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Blackstone gain kick expectations

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NEW YORK (Reuters) - Giant private equity firm Blackstone Group LP (BX.N) posted better-than-expected earnings on Thursday and said that lending for deals has returned, although exiting investments by IPO has been bumpy.

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Private equity firms suffered in 2008-9 from sliding stock markets, which reduced the values of their investments, while a limited availability of credit shrank deal volume. That has improved, with valuations higher and increased debt financing available.

Both Blackstone and rival Rival Kohlberg Kravis Roberts Co (KKR.AS), which reported earnings on Wednesday afternoon, noted rising values of their portfolios.

Still, recent volatility in stock markets has meant exiting investments has been hard and Blackstone has postponed the planned IPO of some of its portfolio companies.

"Selling into a toppling market frankly made little sense," said Blackstone"s Chief Executive Officer Stephen Schwarzman. "We expect that several of our more mature companies ... will re-enter the market when they stabilize."

Blackstone could "easily see something like 10-12 monetizations this year", Chief Operating Officer Tony James said, should the markets and economy be healthy. That number would include sales and recapitalizations, as well as IPOs.

Blackstone"s earnings were driven by increased performance fees and improved valuations of its portfolios.

Fourth-quarter economic net income was $329 million, compared with a loss of $764 million a year earlier. ENI per share was 29 cents. Analysts had expected, on average, 20 cents a share, according to Thomson Reuters I/B/E/S/.

ENI strips out items such as noncash charges for vesting equity-based compensation, and the amortization of intangible assets. It is the measure which private equity firms prefer to report and which analysts follow.

Blackstone"s shares, which sold for $31 at its 2007 IPO, fell 8 cents to $13.92, which one analyst said was due to the overall market fall rather than the earnings.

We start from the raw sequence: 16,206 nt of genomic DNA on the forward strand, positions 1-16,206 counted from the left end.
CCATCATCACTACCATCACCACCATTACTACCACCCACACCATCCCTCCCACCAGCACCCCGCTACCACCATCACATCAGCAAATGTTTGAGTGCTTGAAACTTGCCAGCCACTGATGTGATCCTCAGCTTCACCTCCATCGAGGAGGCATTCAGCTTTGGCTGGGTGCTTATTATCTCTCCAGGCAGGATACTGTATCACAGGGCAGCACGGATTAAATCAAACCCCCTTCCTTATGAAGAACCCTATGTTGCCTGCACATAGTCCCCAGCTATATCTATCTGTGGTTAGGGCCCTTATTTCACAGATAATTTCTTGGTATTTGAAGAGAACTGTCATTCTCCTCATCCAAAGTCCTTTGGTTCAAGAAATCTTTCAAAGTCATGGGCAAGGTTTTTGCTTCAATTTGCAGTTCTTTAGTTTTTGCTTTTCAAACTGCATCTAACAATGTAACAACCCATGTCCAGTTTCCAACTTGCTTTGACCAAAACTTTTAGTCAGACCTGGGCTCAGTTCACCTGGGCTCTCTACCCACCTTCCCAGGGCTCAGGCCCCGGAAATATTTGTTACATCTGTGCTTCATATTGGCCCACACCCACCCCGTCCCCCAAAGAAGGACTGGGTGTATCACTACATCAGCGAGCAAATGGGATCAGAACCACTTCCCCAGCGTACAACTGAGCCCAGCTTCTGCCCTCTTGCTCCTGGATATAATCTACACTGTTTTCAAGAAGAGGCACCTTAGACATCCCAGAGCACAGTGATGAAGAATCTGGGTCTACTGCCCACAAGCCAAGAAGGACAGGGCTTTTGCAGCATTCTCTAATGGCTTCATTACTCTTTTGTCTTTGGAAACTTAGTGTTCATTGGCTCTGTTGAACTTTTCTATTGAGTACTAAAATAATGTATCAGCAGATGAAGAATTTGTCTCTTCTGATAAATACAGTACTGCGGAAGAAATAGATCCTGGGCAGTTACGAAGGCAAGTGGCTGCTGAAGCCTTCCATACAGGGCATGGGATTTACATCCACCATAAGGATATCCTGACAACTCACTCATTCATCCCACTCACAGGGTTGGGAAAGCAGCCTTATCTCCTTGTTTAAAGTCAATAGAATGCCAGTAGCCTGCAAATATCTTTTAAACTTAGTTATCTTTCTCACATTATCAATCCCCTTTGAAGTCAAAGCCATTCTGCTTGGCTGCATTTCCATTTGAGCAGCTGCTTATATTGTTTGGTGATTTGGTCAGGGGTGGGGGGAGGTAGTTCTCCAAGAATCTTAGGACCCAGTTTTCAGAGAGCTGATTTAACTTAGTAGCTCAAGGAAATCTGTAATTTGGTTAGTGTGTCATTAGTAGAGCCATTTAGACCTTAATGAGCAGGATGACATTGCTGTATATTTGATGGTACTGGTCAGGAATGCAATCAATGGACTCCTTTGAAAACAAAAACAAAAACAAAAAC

"Generally, the (earnings) were pretty positive, with performance fees and transaction fees coming in better than expected," said Daniel Fannon, analyst at Jefferies.

It marked up its private equity portfolio 7 percent for the quarter and 12 percent for the year. Despite a 31 percent drop in 2008, the portfolio is marked at 1.3 times cost.

Blackstone marked its real estate portfolio down 35 percent for the year, but it was about flat for the quarter, and is valued at around 0.9 times its cost.

"It is the first time we"ve seen stabilization in real estate values for a couple of years," said James.

KKR, which announced long-awaited plans on Wednesday to follow Blackstone in listing on the New York Stock Exchange, said on Thursday it marked its private equity portfolio up 7.5 percent for the quarter. Another rival, Fortress Investment Group LLC (FIG.N), reported a smaller quarterly net loss on Thursday. [nN25146500]


Lending for leveraged buyouts is now available at 5-5.5 times a company"s earnings, up from the 2.5-3 times seen last year, Blackstone said.

"The availability of debt for ... new transactions is back to normal, perhaps even above normal in terms of leverage levels," said James, stressing that is for mid-size deals.

The company has $28 billion of "dry powder," or available cash, to invest.

Blackstone has also been reducing or extending debt at its portfolio companies. Since the beginning of last year, Blackstone has bought back, amended or extended about $23 billion of debt in its private equity portfolios.

James said he was confident the restructuring of Hilton"s debt will come to a successful conclusion.

Blackstone has had a difficult time exiting investments by taking them public during the recent market volatility -- its airline ticketing company Travelport LLC called off its London listing.

Another problem exit for Blackstone is its Kosmos investment, where Ghana has threatened to block a planned $4 billion oilfield stake sale to Exxon Mobil Corp (XOM.N). Kosmos is backed by Blackstone and Warburg Pincus LLC WP.UL.

"I think one way or another we"ll work something out," said James. "But it"s not without doubt; there is certainly plenty of back and forth to come on that one."

Fund-raising remains tough, although Blackstone is close to calling time on a number of its funds in the market.

It has so far raised about $9 billion for BCP VI, its sixth global buyout fund, which has been in the market for two years. James was optimistic Blackstone would pick up some more money for the fund as it nears the finish line, but would not be drawn on an expected final number.

In China, where Blackstone is raising a yuan-denominated fund, three commitments have been received.

Blackstone said it would pay an unchanged quarterly distribution of 30 cents per unit.

(Reporting by Megan Davies, editing by Gerald E. McCormick, Maureen Bavdek, Dave Zimmerman)

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